• Thursday, October 06th, 2011

First and foremost, a woodworker needs to know wood. No degree of prowess with tools and techniques can compensate for a lack of understanding of the material into which steel cuts. The guys at American Woodworker magazine have put together a sawdust-in-your-pockets practical collection of topics that I think would benefit any woodworker: Getting the Most From Your Wood-Buying Bucks, published last year. My recommendation is unsolicited and uncompensated; I just want to share good information.

The sections of the book are:

  • Finding Great Wood. This includes getting wood from locally cut trees, using salvaged wood, dealing with wood defects, and understanding lumber grading.
  • Sawing & Milling Great Wood. Topics include flitch-cut logs, resawing, milling rough boards, and the best explanation of reading grain direction that I’ve ever read.
  • Drying Your Own Wood. Even though you might not use the plans to build your own kiln, the explanations of drying wood and moisture meters are very helpful.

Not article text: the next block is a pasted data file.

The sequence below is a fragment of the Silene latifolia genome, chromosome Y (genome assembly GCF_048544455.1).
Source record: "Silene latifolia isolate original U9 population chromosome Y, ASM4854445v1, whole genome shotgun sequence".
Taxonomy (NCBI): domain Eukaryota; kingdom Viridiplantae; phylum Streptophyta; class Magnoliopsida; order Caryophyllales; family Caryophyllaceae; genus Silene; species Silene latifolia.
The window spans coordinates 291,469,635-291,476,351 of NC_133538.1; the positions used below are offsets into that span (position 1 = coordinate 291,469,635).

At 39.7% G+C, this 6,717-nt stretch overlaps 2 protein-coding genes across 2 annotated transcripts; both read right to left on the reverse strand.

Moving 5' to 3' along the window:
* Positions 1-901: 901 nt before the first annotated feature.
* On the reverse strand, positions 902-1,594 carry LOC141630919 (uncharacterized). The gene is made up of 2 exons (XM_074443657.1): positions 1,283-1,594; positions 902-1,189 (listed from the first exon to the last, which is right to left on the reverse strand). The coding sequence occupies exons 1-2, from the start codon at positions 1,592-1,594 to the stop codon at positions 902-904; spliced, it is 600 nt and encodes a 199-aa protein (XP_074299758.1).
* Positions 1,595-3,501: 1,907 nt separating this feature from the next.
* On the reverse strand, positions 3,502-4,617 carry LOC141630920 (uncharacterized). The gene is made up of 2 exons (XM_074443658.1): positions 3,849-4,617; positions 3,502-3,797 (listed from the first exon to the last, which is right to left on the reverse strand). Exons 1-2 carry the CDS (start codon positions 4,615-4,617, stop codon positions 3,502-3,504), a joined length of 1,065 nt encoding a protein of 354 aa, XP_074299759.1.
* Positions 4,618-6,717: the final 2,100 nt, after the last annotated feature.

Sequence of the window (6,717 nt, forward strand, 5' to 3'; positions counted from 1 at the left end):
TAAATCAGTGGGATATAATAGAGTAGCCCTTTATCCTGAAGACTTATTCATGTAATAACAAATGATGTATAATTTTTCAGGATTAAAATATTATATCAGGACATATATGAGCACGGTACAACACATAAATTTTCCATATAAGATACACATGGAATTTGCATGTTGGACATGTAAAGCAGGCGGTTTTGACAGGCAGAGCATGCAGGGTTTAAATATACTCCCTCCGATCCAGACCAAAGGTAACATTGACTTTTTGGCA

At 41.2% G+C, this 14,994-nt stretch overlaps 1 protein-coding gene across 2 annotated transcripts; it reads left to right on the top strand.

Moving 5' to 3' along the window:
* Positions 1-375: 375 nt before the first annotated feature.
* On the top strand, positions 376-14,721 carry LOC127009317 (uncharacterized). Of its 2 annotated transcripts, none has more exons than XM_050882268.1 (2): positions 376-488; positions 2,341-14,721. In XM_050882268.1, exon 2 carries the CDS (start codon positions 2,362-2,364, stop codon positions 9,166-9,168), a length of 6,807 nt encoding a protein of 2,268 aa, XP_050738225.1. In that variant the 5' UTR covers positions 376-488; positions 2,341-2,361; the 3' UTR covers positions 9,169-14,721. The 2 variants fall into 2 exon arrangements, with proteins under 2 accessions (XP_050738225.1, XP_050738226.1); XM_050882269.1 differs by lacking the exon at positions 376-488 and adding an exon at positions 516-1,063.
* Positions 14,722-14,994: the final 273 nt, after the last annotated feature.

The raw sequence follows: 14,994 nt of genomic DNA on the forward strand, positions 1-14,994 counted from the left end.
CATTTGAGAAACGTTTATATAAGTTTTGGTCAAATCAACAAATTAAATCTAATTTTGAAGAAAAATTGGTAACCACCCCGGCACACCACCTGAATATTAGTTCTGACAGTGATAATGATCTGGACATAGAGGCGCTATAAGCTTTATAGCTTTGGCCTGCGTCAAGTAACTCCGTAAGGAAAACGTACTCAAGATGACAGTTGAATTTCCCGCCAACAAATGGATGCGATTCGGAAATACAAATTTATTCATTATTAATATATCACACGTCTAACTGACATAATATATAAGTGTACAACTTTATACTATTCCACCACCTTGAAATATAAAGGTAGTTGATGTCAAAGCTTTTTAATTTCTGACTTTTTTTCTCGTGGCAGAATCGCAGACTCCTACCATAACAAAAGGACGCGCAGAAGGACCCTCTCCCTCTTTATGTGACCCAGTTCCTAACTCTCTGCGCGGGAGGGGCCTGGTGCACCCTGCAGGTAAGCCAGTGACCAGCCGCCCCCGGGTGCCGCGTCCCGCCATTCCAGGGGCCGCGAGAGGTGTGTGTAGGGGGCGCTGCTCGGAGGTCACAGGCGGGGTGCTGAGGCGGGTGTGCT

• Very Special Wood. My favorite section. Five different authors share their intimate knowledge of eight different wood types and species, such as spalted wood and mahogany and its look-alikes.
  • Special Finishes. This is a sampling of finishing strategies and principles for woods including pine, walnut, cherry, and oak.
  • Projects for Special Wood. Here are some interesting furniture projects and techniques for managing large slabs.

Even in areas where I think I have a good amount of knowledge and experience, I was able to pick up useful tips and helpful clarifications. Typical of Fox Chapel books, the layout and photography are attractive and inviting.

What I do not like about this book is the title. The book does give information for you to achieve that goal but, as a title, it underestimates the scope and value of the contents. One of the reasons I wanted to write this review was my concern that the book might be overlooked because of its title.

I’ve tried to open the cover for you in this review, but I think if you take a look for yourself, you’ll like it. Its practical approach makes it a good addition to books I’ve previously recommendedUnderstanding Wood, by Bruce Hoadley, and the encyclopedic volumes, Wood, by Terry Porter, and Wood Handbook, from the US Forest Products Laboratory.

Don’t you just love wood?

Category: Resources
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2 Responses

  1. 1

    Looks like a great catch all book that focuses on the biggest issue for most of us… budget! Next one please be on finding TIME to work!

  2. 2

    Ha, never enough of that!